Watch Previous Festival Films!
Sheffield Shorts 2020
Fiction // Drama
Interview with director Libby Burke Wilde
Firstly, tell us about the film and what inspired you to make it?
Absent was made for the charity Freedom4girls. It is a charity I have known and respected for a long time. It is run by the producer of Absent’s mum (Tina), so I have followed their hard work for a number of years now. We spoke about making a film in 2018 and it took until July 2019 to find the right story, actors and crew to become the film it is.
A lot of people don’t know period poverty exists in the UK, let alone how prevalent it is. There is also so much stigma still attached to periods in general it makes it hard for people to talk about period poverty. This has to stop. Children are missing school every month as a direct result of period poverty, which just exacerbates the difference in education for those that can afford and those that can’t.
Myself, Lucy (writer), Harvey (producer) and Tina (freedom4girls) spent a long time thinking we were going to be making a 30 second commercial for the charity. We wanted our message to be clear and concise as dwindling attention spans can mean your message isn’t getting out. However, we soon realised there were so many important stories to be told and 30 seconds just wasn’t a long enough time frame to get the nuance across.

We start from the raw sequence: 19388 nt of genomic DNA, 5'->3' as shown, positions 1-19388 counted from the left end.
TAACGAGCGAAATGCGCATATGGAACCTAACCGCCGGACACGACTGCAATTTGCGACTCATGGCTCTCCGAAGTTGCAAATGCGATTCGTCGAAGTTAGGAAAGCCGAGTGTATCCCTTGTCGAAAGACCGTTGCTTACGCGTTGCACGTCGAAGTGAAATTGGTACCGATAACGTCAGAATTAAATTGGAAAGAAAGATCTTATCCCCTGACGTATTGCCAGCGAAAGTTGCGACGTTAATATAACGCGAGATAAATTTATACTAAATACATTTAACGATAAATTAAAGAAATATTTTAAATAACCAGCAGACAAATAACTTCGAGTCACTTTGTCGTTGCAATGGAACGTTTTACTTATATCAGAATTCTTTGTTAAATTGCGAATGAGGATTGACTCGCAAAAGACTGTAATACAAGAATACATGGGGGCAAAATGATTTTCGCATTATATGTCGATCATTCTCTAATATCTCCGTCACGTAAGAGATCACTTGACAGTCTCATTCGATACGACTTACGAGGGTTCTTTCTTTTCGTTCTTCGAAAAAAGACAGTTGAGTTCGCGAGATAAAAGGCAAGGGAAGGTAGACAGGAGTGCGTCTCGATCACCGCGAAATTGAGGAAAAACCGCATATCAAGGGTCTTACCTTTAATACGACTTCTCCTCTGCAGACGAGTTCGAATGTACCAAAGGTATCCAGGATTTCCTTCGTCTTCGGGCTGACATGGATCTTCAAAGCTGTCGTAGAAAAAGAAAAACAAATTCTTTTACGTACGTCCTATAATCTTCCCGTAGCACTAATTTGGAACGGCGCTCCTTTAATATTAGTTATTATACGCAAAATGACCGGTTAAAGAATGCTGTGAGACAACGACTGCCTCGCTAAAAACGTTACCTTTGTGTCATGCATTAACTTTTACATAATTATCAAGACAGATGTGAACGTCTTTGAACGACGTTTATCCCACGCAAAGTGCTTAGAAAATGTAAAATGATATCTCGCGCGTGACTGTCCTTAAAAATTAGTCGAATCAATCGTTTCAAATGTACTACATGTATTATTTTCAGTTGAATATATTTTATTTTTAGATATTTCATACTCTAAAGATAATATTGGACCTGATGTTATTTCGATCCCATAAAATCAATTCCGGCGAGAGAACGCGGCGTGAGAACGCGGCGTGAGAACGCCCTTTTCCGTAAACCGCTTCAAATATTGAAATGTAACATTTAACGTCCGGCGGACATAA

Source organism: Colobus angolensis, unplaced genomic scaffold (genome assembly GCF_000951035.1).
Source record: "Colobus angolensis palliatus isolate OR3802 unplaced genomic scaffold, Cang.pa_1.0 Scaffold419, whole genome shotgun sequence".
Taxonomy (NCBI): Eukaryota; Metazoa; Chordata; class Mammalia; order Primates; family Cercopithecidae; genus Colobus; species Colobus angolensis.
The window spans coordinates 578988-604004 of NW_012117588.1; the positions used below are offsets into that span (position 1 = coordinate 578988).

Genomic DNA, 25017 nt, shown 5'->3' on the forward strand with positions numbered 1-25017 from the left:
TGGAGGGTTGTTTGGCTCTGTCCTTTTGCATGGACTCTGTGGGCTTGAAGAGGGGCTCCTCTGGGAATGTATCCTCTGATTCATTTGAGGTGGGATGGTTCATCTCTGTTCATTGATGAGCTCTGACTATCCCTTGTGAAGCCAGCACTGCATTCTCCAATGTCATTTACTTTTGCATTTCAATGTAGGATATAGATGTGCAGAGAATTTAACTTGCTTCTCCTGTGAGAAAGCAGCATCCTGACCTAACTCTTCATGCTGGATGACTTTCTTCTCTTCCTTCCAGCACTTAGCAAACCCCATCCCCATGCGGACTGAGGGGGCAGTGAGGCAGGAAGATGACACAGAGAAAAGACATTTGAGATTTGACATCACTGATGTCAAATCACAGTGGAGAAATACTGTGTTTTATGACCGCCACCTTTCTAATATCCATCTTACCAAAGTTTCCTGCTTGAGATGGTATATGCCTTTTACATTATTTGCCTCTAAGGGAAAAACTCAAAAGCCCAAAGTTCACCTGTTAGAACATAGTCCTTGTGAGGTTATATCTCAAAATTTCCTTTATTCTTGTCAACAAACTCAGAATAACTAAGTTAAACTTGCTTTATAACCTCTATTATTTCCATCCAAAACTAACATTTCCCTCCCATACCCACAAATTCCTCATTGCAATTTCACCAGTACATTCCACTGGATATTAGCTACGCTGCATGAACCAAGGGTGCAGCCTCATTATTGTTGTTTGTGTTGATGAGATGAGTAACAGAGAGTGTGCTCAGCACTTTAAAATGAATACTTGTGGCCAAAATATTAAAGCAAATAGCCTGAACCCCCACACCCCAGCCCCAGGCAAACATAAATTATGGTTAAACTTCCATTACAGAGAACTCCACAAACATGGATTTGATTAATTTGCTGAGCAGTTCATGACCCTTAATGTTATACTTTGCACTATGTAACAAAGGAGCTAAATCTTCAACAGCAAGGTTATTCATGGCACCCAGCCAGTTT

How important was it for you to create a film surrounding the issue of period poverty? Do you feel it isn’t spoken about enough?
As a woman in the fortunate position of having a platform I really have to strive to make films that have a social message. Period poverty is astoundingly prevalent in the UK and no one talks about it. It is impacting children’s education and sets back young girls before they are even given a chance. The silence around periods in general is a big part of the problem. When researching this film I found the stats shocking, and when I spoke to peers about the figures a lot of them didn’t even know period poverty was ‘a thing’ in the UK.
When we made the film, there was mounting pressure on the government to provide free menstrual products to schools. Thankfully they relented and now most schools are provided with these basic products. However, poverty in the UK is at an all time high and with lots of schools being disrupted by Covid the issue still stands.
Finally, what are you working on next? Do you have any other projects in the pipeline?
I have just put out a new short film called Tinned Pears. It was made with the charity Chefs In Schools and was part of the #endchildfoodpoverty campaign. Other than that I am currently waiting to see if my next short has been given BFI funding and on the hunt for script writers to collaborate with!